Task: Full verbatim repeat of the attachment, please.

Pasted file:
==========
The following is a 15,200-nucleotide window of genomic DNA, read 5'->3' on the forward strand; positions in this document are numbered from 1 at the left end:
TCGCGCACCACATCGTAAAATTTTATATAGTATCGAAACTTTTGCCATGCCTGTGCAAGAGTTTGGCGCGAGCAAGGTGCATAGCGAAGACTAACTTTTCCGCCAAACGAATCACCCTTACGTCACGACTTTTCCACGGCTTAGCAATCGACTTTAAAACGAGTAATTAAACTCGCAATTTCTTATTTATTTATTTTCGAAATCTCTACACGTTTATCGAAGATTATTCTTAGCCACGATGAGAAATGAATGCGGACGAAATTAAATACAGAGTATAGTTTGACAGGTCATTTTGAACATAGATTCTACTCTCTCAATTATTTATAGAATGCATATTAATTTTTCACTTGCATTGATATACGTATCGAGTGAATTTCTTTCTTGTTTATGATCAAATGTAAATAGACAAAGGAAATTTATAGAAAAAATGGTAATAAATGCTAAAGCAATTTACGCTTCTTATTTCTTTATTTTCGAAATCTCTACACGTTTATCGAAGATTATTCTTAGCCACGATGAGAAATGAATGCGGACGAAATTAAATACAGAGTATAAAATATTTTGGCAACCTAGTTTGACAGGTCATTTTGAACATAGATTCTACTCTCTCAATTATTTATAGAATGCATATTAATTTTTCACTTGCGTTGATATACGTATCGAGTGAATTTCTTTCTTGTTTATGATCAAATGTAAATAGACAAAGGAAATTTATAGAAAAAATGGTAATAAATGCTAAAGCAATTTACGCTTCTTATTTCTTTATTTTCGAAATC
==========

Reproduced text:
The following is a 15,200-nucleotide window of genomic DNA, read 5'->3' on the forward strand; positions in this document are numbered from 1 at the left end:
TCGCGCACCACATCGTAAAATTTTATATAGTATCGAAACTTTTGCCATGCCTGTGCAAGAGTTTGGCGCGAGCAAGGTGCATAGCGAAGACTAACTTTTCCGCCAAACGAATCACCCTTACGTCACGACTTTTCCACGGCTTAGCAATCGACTTTAAAACGAGTAATTAAACTCGCAATTTCTTATTTATTTATTTTCGAAATCTCTACACGTTTATCGAAGATTATTCTTAGCCACGATGAGAAATGAATGCGGACGAAATTAAATACAGAGTATAGTTTGACAGGTCATTTTGAACATAGATTCTACTCTCTCAATTATTTATAGAATGCATATTAATTTTTCACTTGCATTGATATACGTATCGAGTGAATTTCTTTCTTGTTTATGATCAAATGTAAATAGACAAAGGAAATTTATAGAAAAAATGGTAATAAATGCTAAAGCAATTTACGCTTCTTATTTCTTTATTTTCGAAATCTCTACACGTTTATCGAAGATTATTCTTAGCCACGATGAGAAATGAATGCGGACGAAATTAAATACAGAGTATAAAATATTTTGGCAACCTAGTTTGACAGGTCATTTTGAACATAGATTCTACTCTCTCAATTATTTATAGAATGCATATTAATTTTTCACTTGCGTTGATATACGTATCGAGTGAATTTCTTTCTTGTTTATGATCAAATGTAAATAGACAAAGGAAATTTATAGAAAAAATGGTAATAAATGCTAAAGCAATTTACGCTTCTTATTTCTTTATTTTCGAAATC